Uncle Nate’s Anti-Flu Elixir

Guaranteed to Provide Significant Psychosomatic Benefit

***Warning, if  this elixir travels through the esophagus in reverse it may cause discomfort. However, the pleasure of its original consumption may overpower the regret.***


One bottle Hot (or Medium, if you insist) Salsa

One can family size Tomato soup

2 onions; 1 red, 1 white

1 cup Apple Cider Vinegar

1 lemon

1 entire cluster of garlic

1 jalapeno pepper

fresh ginger root

3 tsps Thyme (approx.)

3 tsps Oregano (approx.)


Dice, chop, and/or puree the fresh ingredients, then add to saucepan with tomato soup, salsa, and ACV.

Squeeze in lemon juice then cut into smaller chunks and cook 1 half of lemon with soup (remove before serving)

The longer you cook this mashup of deliciousness, the better it will be.

Actually tastes pretty darn good. It will, however, increase the running of the nose and the fluidity of the tear ducts.

Whatever you do, DO NOT rub your eyes during the preparation of this elixir, or anytime in the 4-6 hours afterwards.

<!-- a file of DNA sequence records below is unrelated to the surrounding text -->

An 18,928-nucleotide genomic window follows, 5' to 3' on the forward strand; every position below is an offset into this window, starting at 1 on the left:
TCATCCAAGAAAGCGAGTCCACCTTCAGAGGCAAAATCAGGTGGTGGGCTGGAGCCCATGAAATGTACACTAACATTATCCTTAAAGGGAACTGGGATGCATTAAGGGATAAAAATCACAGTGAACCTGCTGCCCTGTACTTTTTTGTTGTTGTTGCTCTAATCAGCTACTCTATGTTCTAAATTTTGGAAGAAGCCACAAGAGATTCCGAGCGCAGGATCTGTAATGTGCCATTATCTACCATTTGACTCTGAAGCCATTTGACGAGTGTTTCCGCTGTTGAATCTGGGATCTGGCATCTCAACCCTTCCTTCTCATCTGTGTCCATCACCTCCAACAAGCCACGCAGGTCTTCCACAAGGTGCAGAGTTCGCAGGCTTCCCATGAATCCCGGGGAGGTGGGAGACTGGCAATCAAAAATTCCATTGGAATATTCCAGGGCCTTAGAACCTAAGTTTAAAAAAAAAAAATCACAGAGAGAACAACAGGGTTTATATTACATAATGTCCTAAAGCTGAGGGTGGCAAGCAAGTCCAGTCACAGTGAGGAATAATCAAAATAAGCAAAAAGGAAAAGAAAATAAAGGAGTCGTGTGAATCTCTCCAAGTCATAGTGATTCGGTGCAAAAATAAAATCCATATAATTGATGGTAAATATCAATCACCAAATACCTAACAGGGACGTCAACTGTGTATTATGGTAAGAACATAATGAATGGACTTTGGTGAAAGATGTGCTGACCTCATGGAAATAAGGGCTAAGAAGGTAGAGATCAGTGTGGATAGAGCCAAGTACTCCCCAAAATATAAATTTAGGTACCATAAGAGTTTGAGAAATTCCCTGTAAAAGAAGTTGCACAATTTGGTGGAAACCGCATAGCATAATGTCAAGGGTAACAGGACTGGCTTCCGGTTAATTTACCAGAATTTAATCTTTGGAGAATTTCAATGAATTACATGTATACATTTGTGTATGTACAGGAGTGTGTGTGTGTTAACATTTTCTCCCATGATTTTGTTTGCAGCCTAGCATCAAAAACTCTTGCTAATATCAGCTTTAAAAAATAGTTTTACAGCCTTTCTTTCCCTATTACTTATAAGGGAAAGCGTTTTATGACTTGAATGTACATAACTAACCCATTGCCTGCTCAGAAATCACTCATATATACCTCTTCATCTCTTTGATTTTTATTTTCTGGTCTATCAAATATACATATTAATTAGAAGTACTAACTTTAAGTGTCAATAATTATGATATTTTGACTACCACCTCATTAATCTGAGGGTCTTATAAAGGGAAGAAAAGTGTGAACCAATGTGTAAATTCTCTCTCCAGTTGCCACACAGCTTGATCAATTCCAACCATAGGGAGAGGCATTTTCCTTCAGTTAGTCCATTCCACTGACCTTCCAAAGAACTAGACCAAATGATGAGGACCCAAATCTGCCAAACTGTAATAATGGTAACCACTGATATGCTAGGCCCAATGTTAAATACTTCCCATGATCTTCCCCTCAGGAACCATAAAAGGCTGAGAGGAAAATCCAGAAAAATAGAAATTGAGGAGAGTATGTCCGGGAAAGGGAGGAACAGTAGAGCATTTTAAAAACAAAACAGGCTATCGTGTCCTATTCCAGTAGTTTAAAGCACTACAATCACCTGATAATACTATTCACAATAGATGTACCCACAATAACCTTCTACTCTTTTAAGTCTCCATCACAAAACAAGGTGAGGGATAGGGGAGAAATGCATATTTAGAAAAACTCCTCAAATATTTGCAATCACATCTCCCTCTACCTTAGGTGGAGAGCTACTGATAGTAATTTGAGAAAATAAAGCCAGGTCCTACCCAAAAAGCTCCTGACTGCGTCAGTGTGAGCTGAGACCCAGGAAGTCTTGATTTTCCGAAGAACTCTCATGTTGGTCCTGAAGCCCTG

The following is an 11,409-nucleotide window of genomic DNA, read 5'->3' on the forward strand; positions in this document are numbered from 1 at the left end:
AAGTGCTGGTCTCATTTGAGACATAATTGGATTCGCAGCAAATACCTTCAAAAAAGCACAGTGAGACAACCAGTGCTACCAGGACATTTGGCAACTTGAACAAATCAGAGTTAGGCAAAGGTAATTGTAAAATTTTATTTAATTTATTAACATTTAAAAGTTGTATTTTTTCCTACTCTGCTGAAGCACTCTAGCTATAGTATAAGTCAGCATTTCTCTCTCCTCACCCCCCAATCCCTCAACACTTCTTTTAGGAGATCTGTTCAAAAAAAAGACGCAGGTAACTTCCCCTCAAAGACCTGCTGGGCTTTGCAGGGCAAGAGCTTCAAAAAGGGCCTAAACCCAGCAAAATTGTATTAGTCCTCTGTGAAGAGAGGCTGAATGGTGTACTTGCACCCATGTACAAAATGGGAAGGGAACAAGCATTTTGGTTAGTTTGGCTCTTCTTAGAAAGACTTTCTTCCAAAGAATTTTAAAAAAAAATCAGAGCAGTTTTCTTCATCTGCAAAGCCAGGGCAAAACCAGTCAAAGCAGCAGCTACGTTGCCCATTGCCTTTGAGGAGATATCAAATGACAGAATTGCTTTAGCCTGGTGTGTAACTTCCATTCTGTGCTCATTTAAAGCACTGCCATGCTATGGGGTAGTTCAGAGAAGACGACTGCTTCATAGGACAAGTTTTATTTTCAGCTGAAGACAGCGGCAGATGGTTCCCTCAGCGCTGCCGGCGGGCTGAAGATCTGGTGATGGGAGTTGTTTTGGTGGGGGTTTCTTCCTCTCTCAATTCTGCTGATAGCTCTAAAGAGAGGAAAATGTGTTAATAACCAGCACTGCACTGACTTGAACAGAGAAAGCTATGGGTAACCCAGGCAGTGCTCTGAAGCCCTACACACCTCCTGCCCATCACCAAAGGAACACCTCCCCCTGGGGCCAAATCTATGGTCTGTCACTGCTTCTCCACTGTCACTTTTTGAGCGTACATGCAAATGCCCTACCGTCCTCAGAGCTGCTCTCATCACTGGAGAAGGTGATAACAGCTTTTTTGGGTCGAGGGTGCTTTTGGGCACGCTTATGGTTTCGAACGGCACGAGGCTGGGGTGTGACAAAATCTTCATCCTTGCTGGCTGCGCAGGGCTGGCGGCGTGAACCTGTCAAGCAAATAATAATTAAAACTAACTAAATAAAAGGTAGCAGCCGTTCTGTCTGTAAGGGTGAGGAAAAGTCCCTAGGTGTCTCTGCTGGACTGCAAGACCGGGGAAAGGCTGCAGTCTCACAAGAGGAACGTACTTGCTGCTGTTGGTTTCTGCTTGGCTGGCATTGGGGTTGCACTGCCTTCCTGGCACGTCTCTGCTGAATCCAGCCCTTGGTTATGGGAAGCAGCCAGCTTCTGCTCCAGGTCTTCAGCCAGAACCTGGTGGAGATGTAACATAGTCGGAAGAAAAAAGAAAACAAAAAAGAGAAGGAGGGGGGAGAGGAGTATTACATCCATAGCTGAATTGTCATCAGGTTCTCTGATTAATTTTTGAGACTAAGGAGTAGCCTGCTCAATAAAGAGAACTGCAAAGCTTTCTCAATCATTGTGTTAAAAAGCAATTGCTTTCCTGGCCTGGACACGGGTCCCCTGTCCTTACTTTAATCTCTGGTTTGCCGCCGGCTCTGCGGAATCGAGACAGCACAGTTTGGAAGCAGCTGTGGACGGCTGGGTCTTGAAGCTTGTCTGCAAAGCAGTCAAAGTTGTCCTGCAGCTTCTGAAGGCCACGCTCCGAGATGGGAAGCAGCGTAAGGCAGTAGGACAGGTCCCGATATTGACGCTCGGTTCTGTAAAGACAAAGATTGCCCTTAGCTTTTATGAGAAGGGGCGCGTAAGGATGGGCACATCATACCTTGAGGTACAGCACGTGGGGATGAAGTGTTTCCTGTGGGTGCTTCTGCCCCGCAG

NOTE: this delicious and healthy elixir is not a substitute for whatever your doctor may prescribe or recommend.


Resolved: to be as biblical as possible in writing about the crisis of twenty-first century human culture;

Resolved: to frame the contemporary issues with biblical categories, in order to name with accuracy, the protagonists in our present struggle for truth and sanity in a world seduced by lies;

Resolved: to strengthen the faith of the rising generation of Christians, who are being raised in a world increasingly hostile to Christian truth, by helping them recognize and embrace the coherence of a biblical Two-ist worldview, as well as understand and reject the attraction of the pervasive One-ist lie;

Resolved: to clearly articulate the distinct lines between One-ism and Two-ism, so that faithful believers can distinguish orthodoxy from heresy in the present Church, and resist with discernment the thoughts of “progressive evangelicals” whose teachings lead believers into pagan apostasy;

Resolved: to aid non-Christians in understanding the spiritual issues of life, the worldview they have consciously or unconsciously adopted, and to consider the power of biblical truth and the good news of God in Jesus Christ;

Resolved: To oppose the all-invasive multi-cultural synthesis of contemporary discourse, in order to stimulate the recovery of an “antithesis” approach to reality, where the options of One-ism and Two-ism are clearly perceived and stated, and to stimulate a renaissance in antithesis preaching, antithesis scholarship, antithesis art, music, literature, science, law and commerce, to the glory of God, the Creator and Redeemer, who is blessed forever. Amen.

(Adapted from Peter Jones. One or Two: Seeing a World of Difference)

A Letter to My Kids: Some Things You Need to Know